Thanks, but No Thanks

Why we tend to withhold our gratitude, and why researchers say that needs to change

Based on the research of Amit Kumar

Expressions of gratitude are good for you. But people often hold back from sharing that sentiment, stymied by their own beliefs about the perceived value of saying “thanks.”

“Researchers have known for 15 years that gratitude improves well-being. There’s lots of work done on this already,” says Amit Kumar, assistant professor of marketing at the McCombs School of Business and lead author of a new paper that examines the consequences of showing appreciation. “What was interesting to me is that even though it’s something that’s well-known, people still don’t express gratitude all that often.”

To find out why, Kumar and his co-author Nicholas Epley, from the University of Chicago, conducted a series of studies recently published in Psychological Science looking at what happens when people send letters of gratitude.

Their findings offer insight into why people tend to withhold their gratitude, shattering some myths, and validating a simple message: Your appreciation means far more to people than you think.

The act that counts

It’s not that anyone believes sending a letter of gratitude will offend, per se. “But people think it’s not that big a deal,” says Kumar, a social psychologist who studies happiness and well-being.

To test just how much people undervalue their own expressions of gratitude, Kumar and Epley asked hundreds of people to email or write out a brief but specific letter of thanks to someone who had helped them in some important way.

Then they had each letter-writer guess (using a rating scale) how the note would affect the recipient in several distinct categories: Would they feel surprised to receive the letter? Would they be surprised about the specific content of the letter — in other words, did they already know how much their kindness was appreciated? Would reading the compliments make them feel awkward? And, finally, how would reading the letter affect the recipients’ overall mood? Then the researchers followed up with the recipients themselves — asking them the same questions with the same rating scale — to get the real scoop.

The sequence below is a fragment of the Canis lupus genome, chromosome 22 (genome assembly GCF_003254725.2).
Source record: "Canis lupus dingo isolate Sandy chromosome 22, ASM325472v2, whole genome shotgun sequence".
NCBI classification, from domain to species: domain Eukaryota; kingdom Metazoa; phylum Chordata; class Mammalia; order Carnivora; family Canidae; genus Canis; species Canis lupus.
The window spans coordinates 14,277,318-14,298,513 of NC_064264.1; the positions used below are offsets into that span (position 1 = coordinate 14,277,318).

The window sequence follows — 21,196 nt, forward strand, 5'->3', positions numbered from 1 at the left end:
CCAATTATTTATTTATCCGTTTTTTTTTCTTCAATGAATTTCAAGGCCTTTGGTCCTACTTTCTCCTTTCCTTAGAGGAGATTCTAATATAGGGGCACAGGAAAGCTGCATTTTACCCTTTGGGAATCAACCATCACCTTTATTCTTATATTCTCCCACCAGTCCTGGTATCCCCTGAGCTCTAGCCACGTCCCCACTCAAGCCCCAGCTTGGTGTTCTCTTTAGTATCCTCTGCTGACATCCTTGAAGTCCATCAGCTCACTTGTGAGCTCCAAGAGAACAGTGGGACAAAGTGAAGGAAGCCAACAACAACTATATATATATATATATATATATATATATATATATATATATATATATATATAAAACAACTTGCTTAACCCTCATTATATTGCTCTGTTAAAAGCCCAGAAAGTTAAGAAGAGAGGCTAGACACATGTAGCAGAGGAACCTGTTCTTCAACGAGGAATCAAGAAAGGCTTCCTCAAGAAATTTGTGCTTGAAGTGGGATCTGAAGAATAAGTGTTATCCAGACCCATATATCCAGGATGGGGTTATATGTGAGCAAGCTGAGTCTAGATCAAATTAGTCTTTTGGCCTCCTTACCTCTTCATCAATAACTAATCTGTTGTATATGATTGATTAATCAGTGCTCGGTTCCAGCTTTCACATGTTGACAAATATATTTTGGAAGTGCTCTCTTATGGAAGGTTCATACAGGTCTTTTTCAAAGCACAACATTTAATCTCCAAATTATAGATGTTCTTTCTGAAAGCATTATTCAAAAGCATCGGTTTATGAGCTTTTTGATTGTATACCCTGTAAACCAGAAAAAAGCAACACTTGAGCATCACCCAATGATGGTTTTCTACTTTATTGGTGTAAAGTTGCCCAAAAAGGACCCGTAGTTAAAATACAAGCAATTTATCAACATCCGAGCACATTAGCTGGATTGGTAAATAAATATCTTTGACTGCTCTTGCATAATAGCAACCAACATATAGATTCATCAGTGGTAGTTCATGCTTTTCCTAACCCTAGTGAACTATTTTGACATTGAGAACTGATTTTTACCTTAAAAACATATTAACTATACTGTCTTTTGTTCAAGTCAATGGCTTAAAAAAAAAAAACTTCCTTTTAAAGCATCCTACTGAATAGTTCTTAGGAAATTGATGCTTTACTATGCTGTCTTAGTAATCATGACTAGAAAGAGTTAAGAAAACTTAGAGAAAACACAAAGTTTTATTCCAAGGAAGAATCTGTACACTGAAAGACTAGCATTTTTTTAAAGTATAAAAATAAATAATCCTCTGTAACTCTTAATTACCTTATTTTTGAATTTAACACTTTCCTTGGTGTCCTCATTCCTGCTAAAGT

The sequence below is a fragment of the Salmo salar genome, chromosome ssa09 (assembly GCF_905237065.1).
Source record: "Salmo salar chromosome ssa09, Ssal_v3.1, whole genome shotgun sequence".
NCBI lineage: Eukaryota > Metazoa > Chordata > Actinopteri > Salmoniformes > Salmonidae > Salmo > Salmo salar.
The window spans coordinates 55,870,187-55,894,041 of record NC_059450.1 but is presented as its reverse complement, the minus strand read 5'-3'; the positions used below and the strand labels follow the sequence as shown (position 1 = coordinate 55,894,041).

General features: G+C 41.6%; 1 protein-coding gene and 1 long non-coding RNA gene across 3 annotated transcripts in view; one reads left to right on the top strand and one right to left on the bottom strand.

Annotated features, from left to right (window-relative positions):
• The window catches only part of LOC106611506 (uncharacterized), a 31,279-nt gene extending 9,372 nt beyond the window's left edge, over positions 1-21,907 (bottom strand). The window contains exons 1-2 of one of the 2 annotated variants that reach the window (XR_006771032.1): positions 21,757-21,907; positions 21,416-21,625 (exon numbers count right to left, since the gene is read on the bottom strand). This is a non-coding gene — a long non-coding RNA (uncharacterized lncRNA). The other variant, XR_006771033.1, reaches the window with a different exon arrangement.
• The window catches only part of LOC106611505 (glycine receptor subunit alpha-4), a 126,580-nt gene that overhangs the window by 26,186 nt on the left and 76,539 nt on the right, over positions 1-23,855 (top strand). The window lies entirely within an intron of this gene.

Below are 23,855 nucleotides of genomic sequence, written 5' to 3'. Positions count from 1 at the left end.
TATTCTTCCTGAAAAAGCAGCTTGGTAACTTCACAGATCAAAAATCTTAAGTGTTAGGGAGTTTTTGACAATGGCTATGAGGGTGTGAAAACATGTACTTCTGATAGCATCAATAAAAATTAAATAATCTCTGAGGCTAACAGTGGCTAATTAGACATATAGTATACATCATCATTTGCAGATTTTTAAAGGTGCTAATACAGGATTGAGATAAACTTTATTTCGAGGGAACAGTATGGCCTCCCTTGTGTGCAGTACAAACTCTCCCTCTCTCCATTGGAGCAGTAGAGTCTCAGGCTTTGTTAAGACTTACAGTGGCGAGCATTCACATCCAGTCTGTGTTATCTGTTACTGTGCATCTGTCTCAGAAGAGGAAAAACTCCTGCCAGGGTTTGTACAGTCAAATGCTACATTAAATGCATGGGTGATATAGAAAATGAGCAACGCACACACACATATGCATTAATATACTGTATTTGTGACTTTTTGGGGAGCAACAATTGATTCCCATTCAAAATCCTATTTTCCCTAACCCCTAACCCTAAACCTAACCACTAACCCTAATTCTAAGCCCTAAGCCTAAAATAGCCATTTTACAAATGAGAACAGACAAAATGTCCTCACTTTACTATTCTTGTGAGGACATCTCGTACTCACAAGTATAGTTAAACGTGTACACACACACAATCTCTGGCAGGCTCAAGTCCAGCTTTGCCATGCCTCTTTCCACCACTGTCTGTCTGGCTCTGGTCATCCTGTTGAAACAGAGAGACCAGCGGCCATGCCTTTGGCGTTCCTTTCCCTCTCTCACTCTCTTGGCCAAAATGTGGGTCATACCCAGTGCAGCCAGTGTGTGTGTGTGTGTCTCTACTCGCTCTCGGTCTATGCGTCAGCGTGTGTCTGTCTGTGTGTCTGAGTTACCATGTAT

The results: “People were not very good at predicting their recipient’s actual experience of reading the letter,” Kumar says.

Though the letter-writers knew that recipients would be somewhat surprised and happy to receive the letter, they significantly underrated just how surprised and happy. Expressers also assumed that a barrage of compliments would make recipients feel awkward; it didn’t.

“Recipients are genuinely happy about an expression of grateful feelings.” — Amit Kumar

Competence versus warmth

But the authors found something else standing in the way of gratitude too. In perhaps the most revealing set of experiments, they asked expressers to rate their own competence in saying thanks. In writing the letter, how well were they able to express their gratitude with “just the right” words? And how articulate do they think they came off to their recipient? These questions were coupled with questions about whether recipients would judge the letter as warm and sincere.

Again, the authors followed up with recipients to see how well the letter-writers did at gauging their thoughts. Not well at all, it turns out.

“We found that expressers may worry inordinately about how they are expressing gratitude — their ability to articulate the words ‘just right’ — whereas recipients are focused more on warmth and positive intent,” the authors wrote.

“When we’re thinking about ourselves, we tend to think about how competent we are — are we going to be articulate in how we’re expressing gratitude,” says Kumar.

That view may create an “unwarranted barrier” to expressing gratitude more often in everyday life, the researchers say.

“Perhaps simply knowing that you’re making a bigger impact than you think you are should be something that encourages people to engaged in these sorts of pro-social actions more often,” says Kumar.

Missed opportunities

To confirm that suspicion, Kumar and Epley asked participants to think of a few people to whom they felt grateful. The researchers then tested whether each participant’s expectations about their recipient’s anticipated mood correlated significantly with the participant’s likelihood of expressing gratitude.

The results weren’t very surprising: “People were most likely to write a letter to those they believed would respond most positively,” Kumar says. “So people’s willingness to express gratitude is guided by the expected value of a recipient’s response.”

In other words, self-doubt is hindering positive social connections in daily life. That’s a big deal: “These connections are a powerful source of well-being,” the authors say. “But people have to choose to engage in them.”

Indeed, the series of studies reconfirmed that expressing thanks offers its own rewards. People who looked past their self-doubts (in the name of science) and wrote out their gratefulness were happier than before.

“What we saw is that it only takes a couple minutes to compose letters like these — thoughtful and sincere ones,” says Kumar. “It comes at little cost, but the benefits are larger than people expect.”

So pick up your pen, keyboard, or phone and write that thank-you note.

“Undervaluing Gratitude: Expressers Misunderstand the Consequences of Showing Appreciation” was published in Psychological Science.

Story by Judie Kinonen